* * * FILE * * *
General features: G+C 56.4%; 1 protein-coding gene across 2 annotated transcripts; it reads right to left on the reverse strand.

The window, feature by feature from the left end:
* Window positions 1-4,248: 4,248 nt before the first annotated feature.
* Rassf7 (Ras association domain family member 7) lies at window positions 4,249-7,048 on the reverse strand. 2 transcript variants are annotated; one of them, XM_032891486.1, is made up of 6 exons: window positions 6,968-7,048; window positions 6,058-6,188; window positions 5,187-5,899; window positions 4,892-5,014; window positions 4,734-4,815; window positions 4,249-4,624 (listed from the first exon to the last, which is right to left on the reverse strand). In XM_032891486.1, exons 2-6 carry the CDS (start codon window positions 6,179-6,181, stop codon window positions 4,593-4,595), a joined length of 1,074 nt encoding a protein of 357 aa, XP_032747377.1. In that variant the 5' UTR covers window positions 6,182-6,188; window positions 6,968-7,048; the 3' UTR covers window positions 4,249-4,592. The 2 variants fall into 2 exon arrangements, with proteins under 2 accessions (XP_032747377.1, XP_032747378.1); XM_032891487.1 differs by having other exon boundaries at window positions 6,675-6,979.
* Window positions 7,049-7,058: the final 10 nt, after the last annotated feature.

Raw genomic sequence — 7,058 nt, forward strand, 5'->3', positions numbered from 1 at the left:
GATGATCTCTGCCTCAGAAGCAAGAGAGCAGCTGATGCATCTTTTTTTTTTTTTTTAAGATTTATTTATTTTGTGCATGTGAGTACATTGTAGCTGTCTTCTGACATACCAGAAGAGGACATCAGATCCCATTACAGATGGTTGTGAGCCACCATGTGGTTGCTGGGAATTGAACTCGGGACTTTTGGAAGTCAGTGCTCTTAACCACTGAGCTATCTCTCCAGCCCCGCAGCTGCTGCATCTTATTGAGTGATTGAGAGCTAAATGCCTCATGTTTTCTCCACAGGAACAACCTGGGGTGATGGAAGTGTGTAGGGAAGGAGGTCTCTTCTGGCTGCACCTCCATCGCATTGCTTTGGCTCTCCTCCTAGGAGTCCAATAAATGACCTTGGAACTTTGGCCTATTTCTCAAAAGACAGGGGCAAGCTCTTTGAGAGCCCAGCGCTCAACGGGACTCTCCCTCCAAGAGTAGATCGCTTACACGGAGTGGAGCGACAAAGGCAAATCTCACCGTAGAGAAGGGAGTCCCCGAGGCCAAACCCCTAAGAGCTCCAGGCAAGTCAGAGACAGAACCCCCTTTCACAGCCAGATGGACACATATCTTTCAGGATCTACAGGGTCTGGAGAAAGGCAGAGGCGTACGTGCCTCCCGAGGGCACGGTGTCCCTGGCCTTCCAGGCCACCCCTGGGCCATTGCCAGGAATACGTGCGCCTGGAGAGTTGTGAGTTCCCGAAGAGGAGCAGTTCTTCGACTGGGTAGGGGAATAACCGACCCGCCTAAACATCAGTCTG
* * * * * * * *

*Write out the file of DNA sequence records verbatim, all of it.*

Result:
General features: G+C 56.4%; 1 protein-coding gene across 2 annotated transcripts; it reads right to left on the reverse strand.

The window, feature by feature from the left end:
* Window positions 1-4,248: 4,248 nt before the first annotated feature.
* Rassf7 (Ras association domain family member 7) lies at window positions 4,249-7,048 on the reverse strand. 2 transcript variants are annotated; one of them, XM_032891486.1, is made up of 6 exons: window positions 6,968-7,048; window positions 6,058-6,188; window positions 5,187-5,899; window positions 4,892-5,014; window positions 4,734-4,815; window positions 4,249-4,624 (listed from the first exon to the last, which is right to left on the reverse strand). In XM_032891486.1, exons 2-6 carry the CDS (start codon window positions 6,179-6,181, stop codon window positions 4,593-4,595), a joined length of 1,074 nt encoding a protein of 357 aa, XP_032747377.1. In that variant the 5' UTR covers window positions 6,182-6,188; window positions 6,968-7,048; the 3' UTR covers window positions 4,249-4,592. The 2 variants fall into 2 exon arrangements, with proteins under 2 accessions (XP_032747377.1, XP_032747378.1); XM_032891487.1 differs by having other exon boundaries at window positions 6,675-6,979.
* Window positions 7,049-7,058: the final 10 nt, after the last annotated feature.

Raw genomic sequence — 7,058 nt, forward strand, 5'->3', positions numbered from 1 at the left:
GATGATCTCTGCCTCAGAAGCAAGAGAGCAGCTGATGCATCTTTTTTTTTTTTTTTAAGATTTATTTATTTTGTGCATGTGAGTACATTGTAGCTGTCTTCTGACATACCAGAAGAGGACATCAGATCCCATTACAGATGGTTGTGAGCCACCATGTGGTTGCTGGGAATTGAACTCGGGACTTTTGGAAGTCAGTGCTCTTAACCACTGAGCTATCTCTCCAGCCCCGCAGCTGCTGCATCTTATTGAGTGATTGAGAGCTAAATGCCTCATGTTTTCTCCACAGGAACAACCTGGGGTGATGGAAGTGTGTAGGGAAGGAGGTCTCTTCTGGCTGCACCTCCATCGCATTGCTTTGGCTCTCCTCCTAGGAGTCCAATAAATGACCTTGGAACTTTGGCCTATTTCTCAAAAGACAGGGGCAAGCTCTTTGAGAGCCCAGCGCTCAACGGGACTCTCCCTCCAAGAGTAGATCGCTTACACGGAGTGGAGCGACAAAGGCAAATCTCACCGTAGAGAAGGGAGTCCCCGAGGCCAAACCCCTAAGAGCTCCAGGCAAGTCAGAGACAGAACCCCCTTTCACAGCCAGATGGACACATATCTTTCAGGATCTACAGGGTCTGGAGAAAGGCAGAGGCGTACGTGCCTCCCGAGGGCACGGTGTCCCTGGCCTTCCAGGCCACCCCTGGGCCATTGCCAGGAATACGTGCGCCTGGAGAGTTGTGAGTTCCCGAAGAGGAGCAGTTCTTCGACTGGGTAGGGGAATAACCGACCCGCCTAAACATCAGTCTG